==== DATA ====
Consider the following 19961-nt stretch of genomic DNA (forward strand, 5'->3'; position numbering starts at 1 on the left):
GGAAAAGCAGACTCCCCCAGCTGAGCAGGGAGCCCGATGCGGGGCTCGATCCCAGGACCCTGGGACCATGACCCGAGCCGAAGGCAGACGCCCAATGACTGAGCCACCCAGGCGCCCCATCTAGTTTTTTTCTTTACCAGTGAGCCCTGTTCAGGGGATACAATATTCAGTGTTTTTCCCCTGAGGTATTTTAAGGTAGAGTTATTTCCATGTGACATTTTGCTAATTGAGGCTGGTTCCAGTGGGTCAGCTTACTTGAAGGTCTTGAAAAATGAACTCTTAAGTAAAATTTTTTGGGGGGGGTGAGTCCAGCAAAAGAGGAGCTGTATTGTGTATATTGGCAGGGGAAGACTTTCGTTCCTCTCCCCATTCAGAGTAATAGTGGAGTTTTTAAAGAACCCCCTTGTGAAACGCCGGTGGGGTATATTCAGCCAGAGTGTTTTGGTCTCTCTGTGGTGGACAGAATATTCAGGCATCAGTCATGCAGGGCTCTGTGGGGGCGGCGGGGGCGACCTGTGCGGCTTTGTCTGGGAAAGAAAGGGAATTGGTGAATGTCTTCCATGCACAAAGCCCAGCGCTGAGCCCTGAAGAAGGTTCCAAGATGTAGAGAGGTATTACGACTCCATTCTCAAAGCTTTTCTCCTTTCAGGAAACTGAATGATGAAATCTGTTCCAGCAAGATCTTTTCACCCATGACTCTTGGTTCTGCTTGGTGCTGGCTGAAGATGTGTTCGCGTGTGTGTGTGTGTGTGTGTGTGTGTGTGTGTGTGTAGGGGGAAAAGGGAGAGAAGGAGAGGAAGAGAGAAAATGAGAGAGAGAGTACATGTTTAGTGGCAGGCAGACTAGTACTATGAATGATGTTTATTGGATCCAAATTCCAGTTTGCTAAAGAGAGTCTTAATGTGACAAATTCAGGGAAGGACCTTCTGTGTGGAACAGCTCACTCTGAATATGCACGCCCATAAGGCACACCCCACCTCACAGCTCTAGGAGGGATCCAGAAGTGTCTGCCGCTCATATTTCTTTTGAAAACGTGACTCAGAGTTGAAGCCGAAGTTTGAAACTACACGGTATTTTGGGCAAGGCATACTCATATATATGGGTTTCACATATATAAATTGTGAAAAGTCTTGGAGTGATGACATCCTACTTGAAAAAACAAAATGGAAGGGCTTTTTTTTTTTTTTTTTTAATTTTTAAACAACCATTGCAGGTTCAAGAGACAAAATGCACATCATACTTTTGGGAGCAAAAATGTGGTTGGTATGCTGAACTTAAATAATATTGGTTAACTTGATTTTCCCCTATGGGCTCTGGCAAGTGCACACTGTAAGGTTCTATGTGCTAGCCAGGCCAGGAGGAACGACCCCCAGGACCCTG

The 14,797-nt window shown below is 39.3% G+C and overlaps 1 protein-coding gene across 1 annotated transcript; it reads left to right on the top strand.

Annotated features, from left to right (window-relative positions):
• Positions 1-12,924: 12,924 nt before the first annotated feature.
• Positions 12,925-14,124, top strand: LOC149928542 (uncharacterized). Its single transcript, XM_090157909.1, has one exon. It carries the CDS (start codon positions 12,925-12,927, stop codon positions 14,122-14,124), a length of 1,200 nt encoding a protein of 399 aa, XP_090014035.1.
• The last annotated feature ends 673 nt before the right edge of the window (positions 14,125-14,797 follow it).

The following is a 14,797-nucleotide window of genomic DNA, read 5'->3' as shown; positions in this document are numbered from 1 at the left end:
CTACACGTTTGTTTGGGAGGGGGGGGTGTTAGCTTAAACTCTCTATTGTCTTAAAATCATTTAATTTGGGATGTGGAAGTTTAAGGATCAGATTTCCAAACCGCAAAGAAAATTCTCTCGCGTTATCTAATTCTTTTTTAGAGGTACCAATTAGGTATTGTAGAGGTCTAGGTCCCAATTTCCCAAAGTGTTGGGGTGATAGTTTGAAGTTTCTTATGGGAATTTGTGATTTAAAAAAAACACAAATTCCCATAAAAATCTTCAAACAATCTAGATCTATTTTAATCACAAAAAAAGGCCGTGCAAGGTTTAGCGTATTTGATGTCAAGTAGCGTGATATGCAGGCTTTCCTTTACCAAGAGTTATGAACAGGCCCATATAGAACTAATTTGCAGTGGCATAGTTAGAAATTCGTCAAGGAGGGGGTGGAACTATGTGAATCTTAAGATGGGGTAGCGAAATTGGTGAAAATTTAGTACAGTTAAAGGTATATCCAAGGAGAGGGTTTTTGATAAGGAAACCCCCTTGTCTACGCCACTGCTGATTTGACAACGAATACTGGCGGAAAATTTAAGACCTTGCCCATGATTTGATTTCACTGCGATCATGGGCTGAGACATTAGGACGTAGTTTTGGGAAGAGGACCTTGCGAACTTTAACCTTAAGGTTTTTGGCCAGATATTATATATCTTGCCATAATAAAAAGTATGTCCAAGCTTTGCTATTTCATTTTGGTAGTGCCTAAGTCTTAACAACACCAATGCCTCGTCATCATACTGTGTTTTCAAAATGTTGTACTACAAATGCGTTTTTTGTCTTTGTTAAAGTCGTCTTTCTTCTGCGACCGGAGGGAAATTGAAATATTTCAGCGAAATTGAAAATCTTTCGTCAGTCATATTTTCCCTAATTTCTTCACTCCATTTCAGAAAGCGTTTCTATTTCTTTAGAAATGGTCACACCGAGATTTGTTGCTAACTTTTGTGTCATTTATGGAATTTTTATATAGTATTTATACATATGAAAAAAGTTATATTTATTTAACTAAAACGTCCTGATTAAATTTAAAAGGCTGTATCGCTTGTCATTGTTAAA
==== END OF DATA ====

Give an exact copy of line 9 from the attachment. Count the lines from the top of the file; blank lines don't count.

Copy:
CTACACGTTTGTTTGGGAGGGGGGGGTGTTAGCTTAAACTCTCTATTGTCTTAAAATCATTTAATTTGGGATGTGGAAGTTTAAGGATCAGATTTCCAAACCGCAAAGAAAATTCTCTCGCGTTATCTAATTCTTTTTTAGAGGTACCAATTAGGTATTGTAGAGGTCTAGGTCCCAATTTCCCAAAGTGTTGGGGTGATAGTTTGAAGTTTCTTATGGGAATTTGTGATTTAAAAAAAACACAAATTCCCATAAAAATCTTCAAACAATCTAGATCTATTTTAATCACAAAAAAAGGCCGTGCAAGGTTTAGCGTATTTGATGTCAAGTAGCGTGATATGCAGGCTTTCCTTTACCAAGAGTTATGAACAGGCCCATATAGAACTAATTTGCAGTGGCATAGTTAGAAATTCGTCAAGGAGGGGGTGGAACTATGTGAATCTTAAGATGGGGTAGCGAAATTGGTGAAAATTTAGTACAGTTAAAGGTATATCCAAGGAGAGGGTTTTTGATAAGGAAACCCCCTTGTCTACGCCACTGCTGATTTGACAACGAATACTGGCGGAAAATTTAAGACCTTGCCCATGATTTGATTTCACTGCGATCATGGGCTGAGACATTAGGACGTAGTTTTGGGAAGAGGACCTTGCGAACTTTAACCTTAAGGTTTTTGGCCAGATATTATATATCTTGCCATAATAAAAAGTATGTCCAAGCTTTGCTATTTCATTTTGGTAGTGCCTAAGTCTTAACAACACCAATGCCTCGTCATCATACTGTGTTTTCAAAATGTTGTACTACAAATGCGTTTTTTGTCTTTGTTAAAGTCGTCTTTCTTCTGCGACCGGAGGGAAATTGAAATATTTCAGCGAAATTGAAAATCTTTCGTCAGTCATATTTTCCCTAATTTCTTCACTCCATTTCAGAAAGCGTTTCTATTTCTTTAGAAATGGTCACACCGAGATTTGTTGCTAACTTTTGTGTCATTTATGGAATTTTTATATAGTATTTATACATATGAAAAAAGTTATATTTATTTAACTAAAACGTCCTGATTAAATTTAAAAGGCTGTATCGCTTGTCATTGTTAAA